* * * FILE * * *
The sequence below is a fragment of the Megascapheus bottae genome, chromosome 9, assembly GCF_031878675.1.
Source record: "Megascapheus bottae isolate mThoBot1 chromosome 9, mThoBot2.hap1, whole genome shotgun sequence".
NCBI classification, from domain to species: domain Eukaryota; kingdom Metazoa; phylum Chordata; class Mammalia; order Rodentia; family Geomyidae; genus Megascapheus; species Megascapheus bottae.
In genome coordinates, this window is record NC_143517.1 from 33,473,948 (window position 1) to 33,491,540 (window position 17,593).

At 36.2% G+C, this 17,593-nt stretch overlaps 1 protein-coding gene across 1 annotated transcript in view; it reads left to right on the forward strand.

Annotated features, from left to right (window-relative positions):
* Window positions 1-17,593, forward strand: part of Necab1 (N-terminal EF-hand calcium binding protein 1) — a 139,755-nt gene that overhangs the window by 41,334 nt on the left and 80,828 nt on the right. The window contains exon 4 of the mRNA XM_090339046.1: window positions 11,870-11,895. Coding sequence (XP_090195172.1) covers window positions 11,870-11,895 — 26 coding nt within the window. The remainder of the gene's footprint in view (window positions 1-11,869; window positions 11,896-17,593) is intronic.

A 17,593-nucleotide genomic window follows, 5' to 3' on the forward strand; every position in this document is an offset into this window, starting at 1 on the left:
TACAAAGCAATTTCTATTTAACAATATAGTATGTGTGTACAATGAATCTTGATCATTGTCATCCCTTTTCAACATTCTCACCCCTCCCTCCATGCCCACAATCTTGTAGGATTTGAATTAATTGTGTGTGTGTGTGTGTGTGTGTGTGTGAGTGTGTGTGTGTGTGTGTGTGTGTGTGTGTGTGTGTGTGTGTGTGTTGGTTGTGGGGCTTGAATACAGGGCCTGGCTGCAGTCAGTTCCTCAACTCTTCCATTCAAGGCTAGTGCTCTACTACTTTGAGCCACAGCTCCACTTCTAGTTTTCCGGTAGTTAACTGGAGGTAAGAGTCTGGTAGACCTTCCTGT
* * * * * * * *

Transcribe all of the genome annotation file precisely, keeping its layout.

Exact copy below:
The sequence below is a fragment of the Megascapheus bottae genome, chromosome 9, assembly GCF_031878675.1.
Source record: "Megascapheus bottae isolate mThoBot1 chromosome 9, mThoBot2.hap1, whole genome shotgun sequence".
NCBI classification, from domain to species: domain Eukaryota; kingdom Metazoa; phylum Chordata; class Mammalia; order Rodentia; family Geomyidae; genus Megascapheus; species Megascapheus bottae.
In genome coordinates, this window is record NC_143517.1 from 33,473,948 (window position 1) to 33,491,540 (window position 17,593).

At 36.2% G+C, this 17,593-nt stretch overlaps 1 protein-coding gene across 1 annotated transcript in view; it reads left to right on the forward strand.

Annotated features, from left to right (window-relative positions):
* Window positions 1-17,593, forward strand: part of Necab1 (N-terminal EF-hand calcium binding protein 1) — a 139,755-nt gene that overhangs the window by 41,334 nt on the left and 80,828 nt on the right. The window contains exon 4 of the mRNA XM_090339046.1: window positions 11,870-11,895. Coding sequence (XP_090195172.1) covers window positions 11,870-11,895 — 26 coding nt within the window. The remainder of the gene's footprint in view (window positions 1-11,869; window positions 11,896-17,593) is intronic.

A 17,593-nucleotide genomic window follows, 5' to 3' on the forward strand; every position in this document is an offset into this window, starting at 1 on the left:
TACAAAGCAATTTCTATTTAACAATATAGTATGTGTGTACAATGAATCTTGATCATTGTCATCCCTTTTCAACATTCTCACCCCTCCCTCCATGCCCACAATCTTGTAGGATTTGAATTAATTGTGTGTGTGTGTGTGTGTGTGTGTGTGAGTGTGTGTGTGTGTGTGTGTGTGTGTGTGTGTGTGTGTGTGTGTGTTGGTTGTGGGGCTTGAATACAGGGCCTGGCTGCAGTCAGTTCCTCAACTCTTCCATTCAAGGCTAGTGCTCTACTACTTTGAGCCACAGCTCCACTTCTAGTTTTCCGGTAGTTAACTGGAGGTAAGAGTCTGGTAGACCTTCCTGT